"Maybe if i give you guys money, you'll let me hoe in the garden"
"An' put some grass to the rabbits"
"He ain't gonna let me tend no rabbits"
George and Lennie are talking about living together as they're sitting in the woods. George and Lennie are tired of working, so they dream of living together on a farm with rabbits, which symbolizes the American dream. Dreams are available to everyone, and they make life worth living.
Candy secretly joins in on George and Lennie's dream, as they're in the bunkhouse. Candy is willing to pay for most of the property, and George and Lennie's dream almost appears to becoming true. Though dreams might seem achievable, something always goes wrong.
Lennie kills both Curley's wife and his new puppy, and Lennie notices that he might've ruined his dream of tending the rabbits. As the rest of the workers find Curley's wife dead, George and Candy know that their dream is indeed gone. This is the climax of the story and at this point every character in the book realizes their dreams are ruined. Dreams never seem to go as planned, and eventually dreams are ruined.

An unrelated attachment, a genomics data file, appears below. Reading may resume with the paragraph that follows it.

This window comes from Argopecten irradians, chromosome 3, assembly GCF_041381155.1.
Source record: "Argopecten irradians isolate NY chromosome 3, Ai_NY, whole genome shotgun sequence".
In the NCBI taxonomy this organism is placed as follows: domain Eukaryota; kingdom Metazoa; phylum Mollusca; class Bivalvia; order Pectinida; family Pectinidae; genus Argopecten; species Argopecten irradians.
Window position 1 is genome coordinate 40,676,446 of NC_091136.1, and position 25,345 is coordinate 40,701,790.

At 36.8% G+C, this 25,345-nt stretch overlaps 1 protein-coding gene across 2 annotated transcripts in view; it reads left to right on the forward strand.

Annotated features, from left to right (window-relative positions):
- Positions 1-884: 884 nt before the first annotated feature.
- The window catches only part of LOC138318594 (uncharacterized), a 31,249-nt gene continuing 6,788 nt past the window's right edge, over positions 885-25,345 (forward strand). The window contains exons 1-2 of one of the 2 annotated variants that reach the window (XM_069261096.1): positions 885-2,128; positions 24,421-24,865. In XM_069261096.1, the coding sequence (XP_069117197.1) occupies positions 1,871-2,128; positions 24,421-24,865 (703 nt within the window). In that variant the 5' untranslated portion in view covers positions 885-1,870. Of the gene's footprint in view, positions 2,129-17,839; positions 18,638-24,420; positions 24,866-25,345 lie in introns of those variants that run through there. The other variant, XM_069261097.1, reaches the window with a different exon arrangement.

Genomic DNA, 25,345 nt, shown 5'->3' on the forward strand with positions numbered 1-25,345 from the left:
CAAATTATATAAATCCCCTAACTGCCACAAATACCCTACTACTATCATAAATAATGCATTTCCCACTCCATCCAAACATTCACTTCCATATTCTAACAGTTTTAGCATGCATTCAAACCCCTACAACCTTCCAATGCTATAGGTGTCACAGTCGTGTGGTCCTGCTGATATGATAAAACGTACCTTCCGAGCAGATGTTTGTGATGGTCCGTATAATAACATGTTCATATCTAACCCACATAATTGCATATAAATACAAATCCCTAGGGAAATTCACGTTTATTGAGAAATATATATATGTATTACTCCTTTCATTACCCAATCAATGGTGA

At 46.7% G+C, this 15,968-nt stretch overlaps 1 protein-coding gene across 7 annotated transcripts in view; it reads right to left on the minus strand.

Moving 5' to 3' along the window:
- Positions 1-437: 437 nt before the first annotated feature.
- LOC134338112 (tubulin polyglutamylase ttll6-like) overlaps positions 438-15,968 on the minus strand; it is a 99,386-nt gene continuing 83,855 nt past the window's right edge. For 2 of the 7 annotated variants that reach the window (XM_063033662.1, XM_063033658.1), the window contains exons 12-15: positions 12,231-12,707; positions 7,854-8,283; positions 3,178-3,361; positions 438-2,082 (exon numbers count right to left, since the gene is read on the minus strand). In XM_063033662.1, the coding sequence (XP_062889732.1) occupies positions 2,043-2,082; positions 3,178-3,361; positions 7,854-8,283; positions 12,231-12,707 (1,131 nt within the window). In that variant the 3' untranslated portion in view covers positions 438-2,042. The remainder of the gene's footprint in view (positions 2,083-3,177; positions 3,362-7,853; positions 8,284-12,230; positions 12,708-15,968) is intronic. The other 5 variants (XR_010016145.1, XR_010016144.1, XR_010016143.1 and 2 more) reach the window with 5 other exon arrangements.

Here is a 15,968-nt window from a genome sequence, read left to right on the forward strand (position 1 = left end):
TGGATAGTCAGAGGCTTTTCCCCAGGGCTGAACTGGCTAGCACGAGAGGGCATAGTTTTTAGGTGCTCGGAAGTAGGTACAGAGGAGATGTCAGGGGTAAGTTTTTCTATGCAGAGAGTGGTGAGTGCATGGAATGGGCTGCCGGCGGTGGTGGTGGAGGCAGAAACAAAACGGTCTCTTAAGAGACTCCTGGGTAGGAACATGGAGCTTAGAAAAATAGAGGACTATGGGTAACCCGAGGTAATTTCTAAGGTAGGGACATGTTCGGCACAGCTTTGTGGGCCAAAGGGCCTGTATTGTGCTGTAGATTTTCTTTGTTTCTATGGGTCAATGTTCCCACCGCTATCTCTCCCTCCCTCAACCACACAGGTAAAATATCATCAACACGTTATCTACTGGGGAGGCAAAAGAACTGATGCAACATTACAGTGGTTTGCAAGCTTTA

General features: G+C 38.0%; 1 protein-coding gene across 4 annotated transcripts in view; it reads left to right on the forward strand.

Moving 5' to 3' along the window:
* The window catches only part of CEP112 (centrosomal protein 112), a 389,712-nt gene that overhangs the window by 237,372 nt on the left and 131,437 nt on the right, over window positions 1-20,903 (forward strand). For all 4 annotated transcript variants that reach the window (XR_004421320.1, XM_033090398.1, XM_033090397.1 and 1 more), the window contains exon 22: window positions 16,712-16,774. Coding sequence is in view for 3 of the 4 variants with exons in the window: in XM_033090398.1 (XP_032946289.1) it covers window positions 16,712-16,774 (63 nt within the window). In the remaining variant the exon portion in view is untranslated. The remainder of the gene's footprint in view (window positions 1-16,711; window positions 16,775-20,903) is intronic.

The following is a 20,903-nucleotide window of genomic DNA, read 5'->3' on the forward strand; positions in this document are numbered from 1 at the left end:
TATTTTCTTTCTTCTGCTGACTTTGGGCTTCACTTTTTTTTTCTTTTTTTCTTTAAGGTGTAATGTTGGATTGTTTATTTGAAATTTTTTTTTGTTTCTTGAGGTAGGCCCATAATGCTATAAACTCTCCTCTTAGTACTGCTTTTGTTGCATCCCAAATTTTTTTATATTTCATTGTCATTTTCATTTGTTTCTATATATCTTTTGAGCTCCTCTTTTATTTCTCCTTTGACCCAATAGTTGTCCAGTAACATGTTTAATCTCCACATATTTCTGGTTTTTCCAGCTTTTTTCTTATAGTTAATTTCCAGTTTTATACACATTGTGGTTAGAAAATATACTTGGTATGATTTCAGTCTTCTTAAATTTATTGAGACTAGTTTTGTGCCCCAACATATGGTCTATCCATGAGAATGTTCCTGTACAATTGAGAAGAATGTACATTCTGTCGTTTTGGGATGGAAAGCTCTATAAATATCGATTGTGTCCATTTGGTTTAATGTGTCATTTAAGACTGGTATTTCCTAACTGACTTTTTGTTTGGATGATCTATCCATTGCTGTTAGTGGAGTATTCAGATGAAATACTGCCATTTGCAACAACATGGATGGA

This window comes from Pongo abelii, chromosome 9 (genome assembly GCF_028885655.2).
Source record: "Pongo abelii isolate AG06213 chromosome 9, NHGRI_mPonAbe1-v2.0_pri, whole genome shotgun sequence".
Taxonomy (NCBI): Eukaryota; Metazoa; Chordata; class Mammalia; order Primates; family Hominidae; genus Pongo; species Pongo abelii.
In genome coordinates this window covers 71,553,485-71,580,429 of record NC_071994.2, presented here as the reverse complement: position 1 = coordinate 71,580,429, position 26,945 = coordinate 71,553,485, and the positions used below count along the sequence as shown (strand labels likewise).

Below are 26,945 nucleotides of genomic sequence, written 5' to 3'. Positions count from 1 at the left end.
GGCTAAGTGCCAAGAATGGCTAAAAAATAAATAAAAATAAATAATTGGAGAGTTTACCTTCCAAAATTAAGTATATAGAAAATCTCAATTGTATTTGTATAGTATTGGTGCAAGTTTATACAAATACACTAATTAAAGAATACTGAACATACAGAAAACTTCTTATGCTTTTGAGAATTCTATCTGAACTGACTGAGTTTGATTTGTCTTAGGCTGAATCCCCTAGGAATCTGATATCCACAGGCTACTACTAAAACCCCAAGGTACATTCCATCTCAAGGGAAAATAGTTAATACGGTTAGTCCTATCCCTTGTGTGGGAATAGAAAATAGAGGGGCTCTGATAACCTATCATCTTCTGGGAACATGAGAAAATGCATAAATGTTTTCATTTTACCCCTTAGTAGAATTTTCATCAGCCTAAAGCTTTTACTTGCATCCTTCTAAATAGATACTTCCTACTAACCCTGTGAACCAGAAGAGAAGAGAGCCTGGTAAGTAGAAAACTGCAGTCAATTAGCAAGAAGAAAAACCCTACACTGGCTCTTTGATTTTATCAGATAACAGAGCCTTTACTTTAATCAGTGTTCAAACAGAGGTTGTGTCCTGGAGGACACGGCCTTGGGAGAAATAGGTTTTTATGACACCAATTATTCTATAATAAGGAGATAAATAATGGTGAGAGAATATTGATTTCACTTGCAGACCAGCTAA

George shoots Lennie to death at the brush. George knows that Lennie is going to get killed, so he kills Lennie in the most humane way. It is also right for George to kill Lennie, since Lennie is George's responsibility. This corresponds to the situation with Candy because he was responsible for his dog, but he allowed Carlson to kill his dog for him. This foreshadows this scene in the book, because George doesn't want to make the same mistake as Candy.